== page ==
So has animal rights transformed me into a happy, well-adjusted person? No. Has it given me a reason to live? Yes. And, for me, that’s enough.

 

*The picture is of Theresa, a good friend from Farm Sanctuary in Watkins Glen NY. 

Image credit: Tobias Akerboom (at hutmeelz)

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  1. Virtually Homemade
    Virtually Homemade
    Thanks for sharing your experiences and feelings. It sounds like you are on a good path and making a positive impact on others. Voted. Check out my recipe for blueberry mint lemonade and vote if you like.
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    1. Whitney Metz
      Whitney Metz
      Thank you very much! Your recipe sounds great! Voted.
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  2. Veganara
    Veganara
    Vote no 3. Great blog, thank you for your honesty. It.'s amazing, so much of what you say echoes how I feel! I am a depressive too, and haven't had a very happy life, from childhood upwards. Sometimes I wonder if it is all worth the huge struggle of being alive, but one thing that keeps me going is the thought that maybe I can make some difference for the animals, who need it so much. If I ever feel my life is hard, just think how much more they must suffer than I do! Keep up the good work.
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    1. Whitney Metz
      Whitney Metz
      Thank you so much! That mean a lot to me. That is exactly how I feel about it. I think there are very few, if any, humans who can actually understand the pain that farmed animals feel.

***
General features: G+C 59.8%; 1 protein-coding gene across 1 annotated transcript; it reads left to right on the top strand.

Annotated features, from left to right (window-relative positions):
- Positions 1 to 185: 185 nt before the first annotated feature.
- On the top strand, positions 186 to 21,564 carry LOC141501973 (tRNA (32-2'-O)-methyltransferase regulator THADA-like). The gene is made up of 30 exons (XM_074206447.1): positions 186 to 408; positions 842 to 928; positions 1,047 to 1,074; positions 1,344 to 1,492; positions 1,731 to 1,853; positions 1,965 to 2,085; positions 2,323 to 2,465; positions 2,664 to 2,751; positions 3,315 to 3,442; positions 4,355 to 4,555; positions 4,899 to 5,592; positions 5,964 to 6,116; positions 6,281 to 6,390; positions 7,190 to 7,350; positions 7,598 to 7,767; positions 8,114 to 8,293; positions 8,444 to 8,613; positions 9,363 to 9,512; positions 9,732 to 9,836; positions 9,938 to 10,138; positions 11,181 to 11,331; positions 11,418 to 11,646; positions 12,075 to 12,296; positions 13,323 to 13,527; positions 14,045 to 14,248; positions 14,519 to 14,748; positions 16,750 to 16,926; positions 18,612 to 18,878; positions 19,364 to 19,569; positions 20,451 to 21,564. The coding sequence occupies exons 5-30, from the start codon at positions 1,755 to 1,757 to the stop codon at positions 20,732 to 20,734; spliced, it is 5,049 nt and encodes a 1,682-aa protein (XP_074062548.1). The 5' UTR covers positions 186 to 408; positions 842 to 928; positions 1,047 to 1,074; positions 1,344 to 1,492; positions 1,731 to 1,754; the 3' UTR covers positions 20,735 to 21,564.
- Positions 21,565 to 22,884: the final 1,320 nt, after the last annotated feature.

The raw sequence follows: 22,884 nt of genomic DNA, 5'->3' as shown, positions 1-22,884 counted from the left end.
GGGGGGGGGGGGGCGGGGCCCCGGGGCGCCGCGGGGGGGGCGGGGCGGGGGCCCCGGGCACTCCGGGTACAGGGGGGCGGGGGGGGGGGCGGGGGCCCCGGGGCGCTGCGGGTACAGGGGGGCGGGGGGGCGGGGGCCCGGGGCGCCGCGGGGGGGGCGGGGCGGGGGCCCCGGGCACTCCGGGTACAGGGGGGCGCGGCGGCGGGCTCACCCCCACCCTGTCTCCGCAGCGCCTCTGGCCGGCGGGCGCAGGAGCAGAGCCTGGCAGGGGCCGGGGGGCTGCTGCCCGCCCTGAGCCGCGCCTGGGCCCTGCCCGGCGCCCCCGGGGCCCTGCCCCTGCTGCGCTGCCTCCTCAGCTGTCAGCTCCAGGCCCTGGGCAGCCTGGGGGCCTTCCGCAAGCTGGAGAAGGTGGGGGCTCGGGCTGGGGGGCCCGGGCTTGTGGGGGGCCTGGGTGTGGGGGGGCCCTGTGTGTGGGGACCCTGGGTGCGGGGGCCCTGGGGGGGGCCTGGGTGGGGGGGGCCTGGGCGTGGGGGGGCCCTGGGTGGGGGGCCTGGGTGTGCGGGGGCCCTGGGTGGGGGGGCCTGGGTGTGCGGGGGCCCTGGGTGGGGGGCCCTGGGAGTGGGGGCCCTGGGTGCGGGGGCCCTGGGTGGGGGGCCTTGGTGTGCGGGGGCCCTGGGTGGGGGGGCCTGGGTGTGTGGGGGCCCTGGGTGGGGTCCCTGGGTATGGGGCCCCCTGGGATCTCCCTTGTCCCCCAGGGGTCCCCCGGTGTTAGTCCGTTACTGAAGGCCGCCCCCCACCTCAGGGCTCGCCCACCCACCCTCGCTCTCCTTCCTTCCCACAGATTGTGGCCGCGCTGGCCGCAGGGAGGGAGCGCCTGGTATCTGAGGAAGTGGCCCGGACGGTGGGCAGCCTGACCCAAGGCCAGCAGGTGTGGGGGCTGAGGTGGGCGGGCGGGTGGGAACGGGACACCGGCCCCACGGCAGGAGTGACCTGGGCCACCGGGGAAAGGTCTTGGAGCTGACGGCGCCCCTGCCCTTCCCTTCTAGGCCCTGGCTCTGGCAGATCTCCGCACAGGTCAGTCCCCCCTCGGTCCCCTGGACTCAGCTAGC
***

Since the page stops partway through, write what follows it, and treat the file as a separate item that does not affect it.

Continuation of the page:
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      1. Whitney Metz
        Whitney Metz
        means*
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  3. DC
    Be careful in your journey of these things. 1. Low protein diet has been associated with depression. Have a nutritionist help you with your meal plans. 2. Many people who study psychology do so to understand their own or their family problems (I have a master's in psych. I really do. LOL) 3. Victims of suffering often identify with animals who they perceive as victims. Radicals use this to motivate you to work for them. They do so by telling you that most animals are enslaved and harmed by most people. As a former cruelty investigator, I promise you, this is a lie. Most people are good to non humans and consider them family. 4. The animal rights agenda includes eliminating domesticated animals from earth. This means no cats, no horses and no dogs; not even seeing eye or police dogs. They plan to neuter them until there are no more. It is their belief that domesticated animals were created by humans and that it was wrong of us to do so, especially with the intent to use them to better our own lives. Archeology disproves this fear by finding that dogs and horses and cats evolved to fill a niche living close to humans and our friendships were formed. In any event, be careful with your heart and soul.
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    1. Whitney Metz
      Whitney Metz